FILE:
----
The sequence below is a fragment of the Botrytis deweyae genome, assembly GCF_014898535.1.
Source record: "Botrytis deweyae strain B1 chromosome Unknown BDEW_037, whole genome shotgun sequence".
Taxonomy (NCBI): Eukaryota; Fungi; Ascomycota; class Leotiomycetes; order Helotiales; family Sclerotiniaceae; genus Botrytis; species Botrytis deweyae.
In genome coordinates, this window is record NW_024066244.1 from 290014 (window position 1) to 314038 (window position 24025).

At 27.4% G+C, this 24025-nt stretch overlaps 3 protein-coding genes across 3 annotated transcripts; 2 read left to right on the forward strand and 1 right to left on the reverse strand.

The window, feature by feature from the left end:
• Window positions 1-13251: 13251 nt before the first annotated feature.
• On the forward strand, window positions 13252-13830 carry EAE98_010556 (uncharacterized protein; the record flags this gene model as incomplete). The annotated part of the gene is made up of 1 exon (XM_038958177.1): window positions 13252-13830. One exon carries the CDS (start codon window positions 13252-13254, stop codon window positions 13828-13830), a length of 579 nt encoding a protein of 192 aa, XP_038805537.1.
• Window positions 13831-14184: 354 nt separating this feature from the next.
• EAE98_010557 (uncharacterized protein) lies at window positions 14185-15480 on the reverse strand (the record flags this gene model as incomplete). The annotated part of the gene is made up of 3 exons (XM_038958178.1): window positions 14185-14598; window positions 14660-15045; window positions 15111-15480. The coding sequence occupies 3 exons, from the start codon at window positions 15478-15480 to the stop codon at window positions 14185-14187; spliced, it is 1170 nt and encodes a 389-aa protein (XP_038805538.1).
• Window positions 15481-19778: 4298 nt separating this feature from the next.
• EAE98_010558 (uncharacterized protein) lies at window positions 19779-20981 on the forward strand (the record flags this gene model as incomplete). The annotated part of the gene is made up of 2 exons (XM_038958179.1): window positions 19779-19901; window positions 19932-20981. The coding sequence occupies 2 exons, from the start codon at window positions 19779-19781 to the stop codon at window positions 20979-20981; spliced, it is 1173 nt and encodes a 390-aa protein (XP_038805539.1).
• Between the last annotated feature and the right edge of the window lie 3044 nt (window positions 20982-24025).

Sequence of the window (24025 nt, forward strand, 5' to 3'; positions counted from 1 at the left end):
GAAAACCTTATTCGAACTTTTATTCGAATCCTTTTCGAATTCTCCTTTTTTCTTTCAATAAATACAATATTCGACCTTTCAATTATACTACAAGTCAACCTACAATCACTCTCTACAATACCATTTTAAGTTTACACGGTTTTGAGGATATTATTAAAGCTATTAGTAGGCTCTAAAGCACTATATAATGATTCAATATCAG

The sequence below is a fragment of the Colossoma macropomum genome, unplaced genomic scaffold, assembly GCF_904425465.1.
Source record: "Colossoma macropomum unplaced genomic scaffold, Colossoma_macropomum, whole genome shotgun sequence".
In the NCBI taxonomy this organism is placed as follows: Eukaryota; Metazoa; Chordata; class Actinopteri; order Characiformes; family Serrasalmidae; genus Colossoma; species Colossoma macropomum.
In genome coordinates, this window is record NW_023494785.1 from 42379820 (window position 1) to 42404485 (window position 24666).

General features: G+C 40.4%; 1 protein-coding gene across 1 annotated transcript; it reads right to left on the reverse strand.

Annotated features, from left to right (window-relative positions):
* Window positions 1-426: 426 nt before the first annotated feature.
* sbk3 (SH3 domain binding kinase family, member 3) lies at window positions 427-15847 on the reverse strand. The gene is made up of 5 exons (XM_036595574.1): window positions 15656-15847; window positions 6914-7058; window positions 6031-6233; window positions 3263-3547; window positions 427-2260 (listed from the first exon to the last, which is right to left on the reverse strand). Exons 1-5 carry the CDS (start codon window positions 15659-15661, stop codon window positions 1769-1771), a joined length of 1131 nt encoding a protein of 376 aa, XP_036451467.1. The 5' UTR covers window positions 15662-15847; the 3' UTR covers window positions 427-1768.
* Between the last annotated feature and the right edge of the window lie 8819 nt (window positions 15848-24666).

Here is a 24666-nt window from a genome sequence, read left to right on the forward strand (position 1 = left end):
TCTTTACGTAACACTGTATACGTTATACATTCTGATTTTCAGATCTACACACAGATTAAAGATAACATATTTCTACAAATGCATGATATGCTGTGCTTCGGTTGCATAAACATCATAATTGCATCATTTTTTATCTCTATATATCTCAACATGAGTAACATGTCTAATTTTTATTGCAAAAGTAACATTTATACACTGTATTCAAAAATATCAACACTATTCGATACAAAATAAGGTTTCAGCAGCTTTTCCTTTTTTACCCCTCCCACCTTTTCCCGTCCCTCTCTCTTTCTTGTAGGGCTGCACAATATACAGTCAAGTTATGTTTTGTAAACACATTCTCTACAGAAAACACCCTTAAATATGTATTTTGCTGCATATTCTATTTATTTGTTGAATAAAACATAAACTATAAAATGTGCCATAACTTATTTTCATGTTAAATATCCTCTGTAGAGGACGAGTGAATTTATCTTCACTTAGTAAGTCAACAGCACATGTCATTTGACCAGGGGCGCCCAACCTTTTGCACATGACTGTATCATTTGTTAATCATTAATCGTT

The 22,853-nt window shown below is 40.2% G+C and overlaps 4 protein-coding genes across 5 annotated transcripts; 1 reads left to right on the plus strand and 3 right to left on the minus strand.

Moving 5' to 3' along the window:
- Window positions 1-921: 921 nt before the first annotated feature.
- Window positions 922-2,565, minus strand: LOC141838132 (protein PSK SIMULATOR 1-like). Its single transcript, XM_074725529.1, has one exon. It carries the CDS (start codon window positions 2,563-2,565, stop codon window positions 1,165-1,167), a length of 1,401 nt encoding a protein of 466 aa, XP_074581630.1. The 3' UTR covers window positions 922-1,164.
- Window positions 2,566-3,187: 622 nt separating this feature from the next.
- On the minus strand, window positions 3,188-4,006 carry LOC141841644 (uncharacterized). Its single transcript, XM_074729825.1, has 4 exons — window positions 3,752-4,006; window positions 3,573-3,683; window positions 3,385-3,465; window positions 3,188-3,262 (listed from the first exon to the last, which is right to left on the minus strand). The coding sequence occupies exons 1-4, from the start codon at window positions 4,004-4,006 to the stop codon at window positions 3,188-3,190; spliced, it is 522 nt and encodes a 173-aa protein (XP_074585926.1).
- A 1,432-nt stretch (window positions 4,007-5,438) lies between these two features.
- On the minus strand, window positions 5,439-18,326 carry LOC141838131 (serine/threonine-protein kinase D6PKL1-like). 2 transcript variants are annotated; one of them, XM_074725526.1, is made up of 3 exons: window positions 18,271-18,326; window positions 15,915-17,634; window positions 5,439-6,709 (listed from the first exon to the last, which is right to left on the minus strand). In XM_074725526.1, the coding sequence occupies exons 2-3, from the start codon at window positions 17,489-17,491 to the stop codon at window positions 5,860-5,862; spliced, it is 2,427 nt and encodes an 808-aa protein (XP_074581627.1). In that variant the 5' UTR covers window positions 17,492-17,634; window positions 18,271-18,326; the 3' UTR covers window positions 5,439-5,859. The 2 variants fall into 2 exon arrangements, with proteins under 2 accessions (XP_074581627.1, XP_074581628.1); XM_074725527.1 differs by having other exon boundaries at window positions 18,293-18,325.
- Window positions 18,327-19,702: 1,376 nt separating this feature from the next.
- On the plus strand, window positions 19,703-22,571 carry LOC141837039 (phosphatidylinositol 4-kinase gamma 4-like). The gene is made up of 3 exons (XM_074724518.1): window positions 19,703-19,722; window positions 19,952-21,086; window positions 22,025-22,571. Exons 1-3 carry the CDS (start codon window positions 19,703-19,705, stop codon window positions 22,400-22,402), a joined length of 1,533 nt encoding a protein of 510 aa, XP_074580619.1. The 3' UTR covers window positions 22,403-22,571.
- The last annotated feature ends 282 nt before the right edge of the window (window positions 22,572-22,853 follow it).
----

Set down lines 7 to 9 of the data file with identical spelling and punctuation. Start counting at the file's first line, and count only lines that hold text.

• Window positions 1-13251: 13251 nt before the first annotated feature.
• On the forward strand, window positions 13252-13830 carry EAE98_010556 (uncharacterized protein; the record flags this gene model as incomplete). The annotated part of the gene is made up of 1 exon (XM_038958177.1): window positions 13252-13830. One exon carries the CDS (start codon window positions 13252-13254, stop codon window positions 13828-13830), a length of 579 nt encoding a protein of 192 aa, XP_038805537.1.
• Window positions 13831-14184: 354 nt separating this feature from the next.